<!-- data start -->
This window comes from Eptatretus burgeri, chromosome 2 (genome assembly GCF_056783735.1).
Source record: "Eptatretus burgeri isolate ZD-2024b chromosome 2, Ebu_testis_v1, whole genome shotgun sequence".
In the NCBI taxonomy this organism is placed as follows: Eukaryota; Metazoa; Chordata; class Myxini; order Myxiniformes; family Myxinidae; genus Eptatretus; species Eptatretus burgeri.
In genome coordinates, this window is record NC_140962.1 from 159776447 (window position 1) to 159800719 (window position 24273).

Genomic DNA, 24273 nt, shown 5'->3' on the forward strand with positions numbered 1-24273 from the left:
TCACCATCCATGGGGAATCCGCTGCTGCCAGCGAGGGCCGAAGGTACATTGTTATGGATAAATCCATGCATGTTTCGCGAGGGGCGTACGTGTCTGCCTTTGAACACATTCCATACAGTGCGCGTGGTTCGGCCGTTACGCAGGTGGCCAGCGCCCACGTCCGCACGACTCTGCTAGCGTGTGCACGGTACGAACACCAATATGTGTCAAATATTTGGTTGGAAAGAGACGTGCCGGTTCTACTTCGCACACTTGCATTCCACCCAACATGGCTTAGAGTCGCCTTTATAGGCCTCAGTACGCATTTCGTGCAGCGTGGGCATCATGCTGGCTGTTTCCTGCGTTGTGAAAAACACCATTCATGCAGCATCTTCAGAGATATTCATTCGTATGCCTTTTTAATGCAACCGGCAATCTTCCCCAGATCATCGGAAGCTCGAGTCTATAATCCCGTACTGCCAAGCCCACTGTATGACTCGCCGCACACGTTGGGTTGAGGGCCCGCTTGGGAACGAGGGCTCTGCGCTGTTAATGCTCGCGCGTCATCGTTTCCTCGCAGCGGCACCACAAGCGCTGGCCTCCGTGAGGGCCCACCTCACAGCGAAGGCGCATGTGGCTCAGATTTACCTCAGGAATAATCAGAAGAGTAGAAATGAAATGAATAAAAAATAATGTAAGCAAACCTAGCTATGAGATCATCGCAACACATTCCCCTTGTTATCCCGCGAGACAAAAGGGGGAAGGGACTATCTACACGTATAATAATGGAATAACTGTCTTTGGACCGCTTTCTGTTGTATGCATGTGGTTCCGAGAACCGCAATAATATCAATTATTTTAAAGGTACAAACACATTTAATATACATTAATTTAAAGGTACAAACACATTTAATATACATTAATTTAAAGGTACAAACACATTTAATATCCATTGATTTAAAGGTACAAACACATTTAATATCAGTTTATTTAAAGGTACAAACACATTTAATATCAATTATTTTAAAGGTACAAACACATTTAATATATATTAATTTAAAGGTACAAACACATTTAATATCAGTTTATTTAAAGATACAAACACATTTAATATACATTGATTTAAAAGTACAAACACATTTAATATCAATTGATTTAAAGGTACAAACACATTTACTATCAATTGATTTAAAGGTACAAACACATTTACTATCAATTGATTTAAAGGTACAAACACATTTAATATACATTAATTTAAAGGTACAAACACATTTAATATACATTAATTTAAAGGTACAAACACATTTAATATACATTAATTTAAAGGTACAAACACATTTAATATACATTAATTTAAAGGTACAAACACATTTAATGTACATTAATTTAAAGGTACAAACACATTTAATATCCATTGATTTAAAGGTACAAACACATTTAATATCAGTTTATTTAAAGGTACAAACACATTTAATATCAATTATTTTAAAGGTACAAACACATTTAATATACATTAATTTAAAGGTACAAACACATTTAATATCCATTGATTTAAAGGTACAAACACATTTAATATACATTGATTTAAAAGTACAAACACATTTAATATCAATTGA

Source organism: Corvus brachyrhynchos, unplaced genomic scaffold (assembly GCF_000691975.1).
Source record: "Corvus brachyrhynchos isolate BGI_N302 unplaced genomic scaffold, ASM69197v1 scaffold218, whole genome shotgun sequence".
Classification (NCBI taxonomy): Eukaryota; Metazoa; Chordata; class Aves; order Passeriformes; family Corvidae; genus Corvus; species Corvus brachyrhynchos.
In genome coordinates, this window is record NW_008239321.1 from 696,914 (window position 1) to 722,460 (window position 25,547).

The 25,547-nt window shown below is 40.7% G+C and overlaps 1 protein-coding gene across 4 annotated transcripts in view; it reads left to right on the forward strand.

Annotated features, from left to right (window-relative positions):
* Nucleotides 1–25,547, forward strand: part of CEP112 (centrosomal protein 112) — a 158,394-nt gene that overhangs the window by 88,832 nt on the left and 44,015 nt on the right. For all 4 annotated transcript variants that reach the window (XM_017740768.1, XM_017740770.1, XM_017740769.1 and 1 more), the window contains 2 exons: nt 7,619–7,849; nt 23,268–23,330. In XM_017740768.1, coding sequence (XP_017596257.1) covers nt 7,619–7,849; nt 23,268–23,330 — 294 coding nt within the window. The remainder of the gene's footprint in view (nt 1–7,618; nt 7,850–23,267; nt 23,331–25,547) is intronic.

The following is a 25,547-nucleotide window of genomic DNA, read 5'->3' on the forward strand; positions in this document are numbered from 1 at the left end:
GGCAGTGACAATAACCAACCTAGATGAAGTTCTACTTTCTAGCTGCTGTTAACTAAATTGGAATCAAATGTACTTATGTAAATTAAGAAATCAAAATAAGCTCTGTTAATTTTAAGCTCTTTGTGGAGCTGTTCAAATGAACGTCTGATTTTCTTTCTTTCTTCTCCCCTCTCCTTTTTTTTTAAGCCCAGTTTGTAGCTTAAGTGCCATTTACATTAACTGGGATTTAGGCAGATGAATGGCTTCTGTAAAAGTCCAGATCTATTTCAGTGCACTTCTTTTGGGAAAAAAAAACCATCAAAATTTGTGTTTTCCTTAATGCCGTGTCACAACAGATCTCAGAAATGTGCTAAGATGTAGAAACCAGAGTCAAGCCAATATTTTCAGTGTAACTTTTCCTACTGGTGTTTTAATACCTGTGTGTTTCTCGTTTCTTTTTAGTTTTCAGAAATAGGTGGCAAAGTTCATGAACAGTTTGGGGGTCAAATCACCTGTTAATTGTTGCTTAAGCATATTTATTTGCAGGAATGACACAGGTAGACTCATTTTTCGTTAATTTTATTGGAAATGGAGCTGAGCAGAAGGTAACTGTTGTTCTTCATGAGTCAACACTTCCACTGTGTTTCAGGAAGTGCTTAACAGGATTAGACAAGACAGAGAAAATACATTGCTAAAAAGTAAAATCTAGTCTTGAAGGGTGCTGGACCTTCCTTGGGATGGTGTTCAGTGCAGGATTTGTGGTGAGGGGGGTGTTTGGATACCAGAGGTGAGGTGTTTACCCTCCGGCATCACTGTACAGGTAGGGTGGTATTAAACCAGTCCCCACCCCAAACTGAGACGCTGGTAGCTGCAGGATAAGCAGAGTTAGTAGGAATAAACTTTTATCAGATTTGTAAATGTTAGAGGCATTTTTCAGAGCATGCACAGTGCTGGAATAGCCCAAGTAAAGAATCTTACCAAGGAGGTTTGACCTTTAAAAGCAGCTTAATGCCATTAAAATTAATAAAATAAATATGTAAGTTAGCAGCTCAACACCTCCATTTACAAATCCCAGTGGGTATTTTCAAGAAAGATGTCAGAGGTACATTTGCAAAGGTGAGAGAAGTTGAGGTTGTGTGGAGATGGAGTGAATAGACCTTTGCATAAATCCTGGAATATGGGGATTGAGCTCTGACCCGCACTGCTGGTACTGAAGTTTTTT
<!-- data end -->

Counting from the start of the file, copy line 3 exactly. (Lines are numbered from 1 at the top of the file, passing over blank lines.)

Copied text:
In the NCBI taxonomy this organism is placed as follows: Eukaryota; Metazoa; Chordata; class Myxini; order Myxiniformes; family Myxinidae; genus Eptatretus; species Eptatretus burgeri.